The land development model would benefit from a coupling to real estate prices and simulat-ed economical assessments of construction projects. An appropriate model would need a more consistent reproduction of sub-markets which also requires additional price models.
All models implemented represent rather simplified models that would benefit from further optimization in terms of data used for estimation, definition of model variables and the esti-mation or modelling methodology. Especially the workplace choice and employment location choice models are lacking observations for estimation and had to be estimated using the dis-tribution in the census data. In most cases models had to be estimated using the base year data which represents the current distribution and not the location choice.

3.6.3 Brussels case study
The Brussels case study consists in the development of an UrbanSim-MATSim model for an area covering the Brussels urban agglomeration and the suburban area (3 million inhabitants).
Initial objectives
As for the other case studies, the objectives of the Brussels case study were manifold: (1) col-lect the required data, estimate the submodels, and develop a comprehensive UrbanSim mod-el; (2) simulate a set of policies with the model; (3) calculate indicators to assess the policies and compare the assessment with results of previous land-use/transport models; (4) assess the performances of the tool, notably on the following aspects: difficulty of the calibration, per-formance of the reconstitution of the past evolution, and evaluation of elasticities.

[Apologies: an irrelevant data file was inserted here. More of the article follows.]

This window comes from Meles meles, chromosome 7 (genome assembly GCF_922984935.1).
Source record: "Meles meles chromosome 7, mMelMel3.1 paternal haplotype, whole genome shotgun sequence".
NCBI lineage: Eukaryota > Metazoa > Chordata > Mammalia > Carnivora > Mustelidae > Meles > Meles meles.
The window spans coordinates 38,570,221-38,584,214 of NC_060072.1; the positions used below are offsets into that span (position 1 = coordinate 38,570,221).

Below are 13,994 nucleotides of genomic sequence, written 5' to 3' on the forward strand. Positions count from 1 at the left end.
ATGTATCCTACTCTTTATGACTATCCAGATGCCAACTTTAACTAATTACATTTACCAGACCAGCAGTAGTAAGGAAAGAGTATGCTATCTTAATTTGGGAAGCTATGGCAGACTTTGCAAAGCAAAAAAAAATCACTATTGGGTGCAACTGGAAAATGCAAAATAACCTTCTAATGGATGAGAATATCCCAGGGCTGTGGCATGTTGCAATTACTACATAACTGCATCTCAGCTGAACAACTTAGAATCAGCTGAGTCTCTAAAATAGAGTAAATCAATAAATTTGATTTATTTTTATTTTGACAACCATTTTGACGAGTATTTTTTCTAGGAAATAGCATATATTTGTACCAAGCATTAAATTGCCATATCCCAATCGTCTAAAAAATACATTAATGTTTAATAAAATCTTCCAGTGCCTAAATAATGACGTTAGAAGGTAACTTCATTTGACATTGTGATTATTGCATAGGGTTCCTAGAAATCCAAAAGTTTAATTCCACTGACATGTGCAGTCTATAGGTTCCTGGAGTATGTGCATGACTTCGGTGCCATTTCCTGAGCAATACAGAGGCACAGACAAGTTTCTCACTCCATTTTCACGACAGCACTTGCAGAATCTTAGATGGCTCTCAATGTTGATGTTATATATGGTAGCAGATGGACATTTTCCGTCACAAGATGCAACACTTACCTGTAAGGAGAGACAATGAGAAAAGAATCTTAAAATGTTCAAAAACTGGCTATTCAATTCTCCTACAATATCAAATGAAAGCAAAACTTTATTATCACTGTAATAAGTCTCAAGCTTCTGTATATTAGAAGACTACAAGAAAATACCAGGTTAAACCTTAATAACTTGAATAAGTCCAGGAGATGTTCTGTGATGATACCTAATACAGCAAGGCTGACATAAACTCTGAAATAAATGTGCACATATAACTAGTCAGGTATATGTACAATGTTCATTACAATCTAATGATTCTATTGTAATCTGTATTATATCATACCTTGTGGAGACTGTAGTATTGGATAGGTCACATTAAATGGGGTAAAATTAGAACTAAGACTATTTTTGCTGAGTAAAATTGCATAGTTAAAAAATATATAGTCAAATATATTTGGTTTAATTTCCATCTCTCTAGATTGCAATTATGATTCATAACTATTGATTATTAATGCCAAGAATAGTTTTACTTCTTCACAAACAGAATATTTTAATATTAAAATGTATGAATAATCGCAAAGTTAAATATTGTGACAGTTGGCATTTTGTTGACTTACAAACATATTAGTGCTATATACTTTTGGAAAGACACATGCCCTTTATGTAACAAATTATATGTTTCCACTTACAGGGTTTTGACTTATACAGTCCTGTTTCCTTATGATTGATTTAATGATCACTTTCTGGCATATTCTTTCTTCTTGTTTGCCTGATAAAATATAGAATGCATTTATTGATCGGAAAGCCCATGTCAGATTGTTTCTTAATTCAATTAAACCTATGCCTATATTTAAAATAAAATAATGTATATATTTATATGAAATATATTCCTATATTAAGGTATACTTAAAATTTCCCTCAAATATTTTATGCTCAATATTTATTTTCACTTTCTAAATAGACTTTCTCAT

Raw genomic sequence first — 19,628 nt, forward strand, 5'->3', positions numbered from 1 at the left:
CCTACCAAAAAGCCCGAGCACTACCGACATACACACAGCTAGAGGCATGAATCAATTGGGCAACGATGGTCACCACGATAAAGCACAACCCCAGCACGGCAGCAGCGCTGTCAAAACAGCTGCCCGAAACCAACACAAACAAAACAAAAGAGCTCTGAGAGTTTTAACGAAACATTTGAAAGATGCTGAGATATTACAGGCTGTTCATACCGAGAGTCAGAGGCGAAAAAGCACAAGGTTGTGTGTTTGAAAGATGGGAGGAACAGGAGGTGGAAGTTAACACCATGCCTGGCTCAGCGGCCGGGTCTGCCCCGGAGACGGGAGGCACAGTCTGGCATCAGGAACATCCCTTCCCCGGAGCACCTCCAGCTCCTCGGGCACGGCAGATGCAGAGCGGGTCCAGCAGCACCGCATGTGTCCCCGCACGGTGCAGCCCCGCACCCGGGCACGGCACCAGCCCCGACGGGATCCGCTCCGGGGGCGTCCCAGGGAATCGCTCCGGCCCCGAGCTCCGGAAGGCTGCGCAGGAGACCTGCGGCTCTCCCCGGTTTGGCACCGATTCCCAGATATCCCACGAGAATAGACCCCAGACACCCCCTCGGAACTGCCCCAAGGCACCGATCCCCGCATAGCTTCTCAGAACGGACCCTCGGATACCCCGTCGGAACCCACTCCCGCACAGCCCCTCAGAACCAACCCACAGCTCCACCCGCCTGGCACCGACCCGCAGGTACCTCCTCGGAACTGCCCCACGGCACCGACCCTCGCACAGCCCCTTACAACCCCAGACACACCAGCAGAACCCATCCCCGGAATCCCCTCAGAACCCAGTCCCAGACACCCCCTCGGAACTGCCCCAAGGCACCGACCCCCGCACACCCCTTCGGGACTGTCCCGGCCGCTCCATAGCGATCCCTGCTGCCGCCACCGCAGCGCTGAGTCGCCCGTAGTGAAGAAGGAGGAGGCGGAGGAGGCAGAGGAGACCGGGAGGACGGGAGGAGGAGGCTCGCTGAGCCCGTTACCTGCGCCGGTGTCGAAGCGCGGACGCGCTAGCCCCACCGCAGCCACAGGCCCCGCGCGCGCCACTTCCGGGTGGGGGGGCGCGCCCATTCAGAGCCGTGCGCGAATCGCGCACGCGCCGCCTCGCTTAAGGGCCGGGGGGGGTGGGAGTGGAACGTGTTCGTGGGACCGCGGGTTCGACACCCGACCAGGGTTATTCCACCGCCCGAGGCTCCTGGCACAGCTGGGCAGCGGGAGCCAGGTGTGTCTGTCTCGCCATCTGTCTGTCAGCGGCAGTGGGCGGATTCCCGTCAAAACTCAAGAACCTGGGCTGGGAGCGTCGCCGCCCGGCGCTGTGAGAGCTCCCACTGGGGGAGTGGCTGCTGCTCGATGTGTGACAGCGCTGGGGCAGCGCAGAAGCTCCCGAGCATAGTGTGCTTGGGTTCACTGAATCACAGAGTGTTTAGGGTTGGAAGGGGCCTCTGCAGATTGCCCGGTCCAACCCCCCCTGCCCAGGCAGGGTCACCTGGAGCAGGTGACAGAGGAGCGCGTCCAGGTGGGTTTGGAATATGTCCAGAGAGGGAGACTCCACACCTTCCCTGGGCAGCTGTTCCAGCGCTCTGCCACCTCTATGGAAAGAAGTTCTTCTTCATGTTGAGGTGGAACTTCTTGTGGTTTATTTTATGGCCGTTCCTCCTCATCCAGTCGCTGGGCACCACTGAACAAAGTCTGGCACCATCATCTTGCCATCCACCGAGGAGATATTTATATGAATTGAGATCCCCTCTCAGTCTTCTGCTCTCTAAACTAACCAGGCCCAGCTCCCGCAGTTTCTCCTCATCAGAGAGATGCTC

At the beginning of the project, there was an existing UrbanSim model of Brussels, but this was a pure prototype model, developed using very aggregate data and not able to provide meaningful results.
Brussels as many other European cities undergoes an out-migration of middle class families to the suburban areas, yet for several decades, which causes urbanization of previously open spaces, commuting by car and traffic congestion. In reply to this, the Brussels Capital regional authorities implement policies to improve the residential attractiveness of the Region. As another topical point, the three Regions committed themselves to drastic reductions in their greenhouse gas emissions. This objective appears to be reachable only if it is supported by strong land use and transport policies. Some topical issues that the city is currently facing are the following ones: 1) the housing supply to be developed to meet the needs of the demo-graphic growth foreseen for the next decades, 2) the densification of office districts and namely of the European institutions district, 3) the possible implementation of an urban con-gestion pricing scheme, 4) the funding of the development of the public transport network and services (including the funding of the Regional Express railway Network to be fully im-plemented by 2025). Consequently, from the very begin of the SustainCity project, the policy scenarios which were envisaged to be simulated with UrbanSim were: densification policies and urban road pricing (note that these policies are at the top of the agenda in many European large agglomerations). These policies were simulated as planned.

Data collection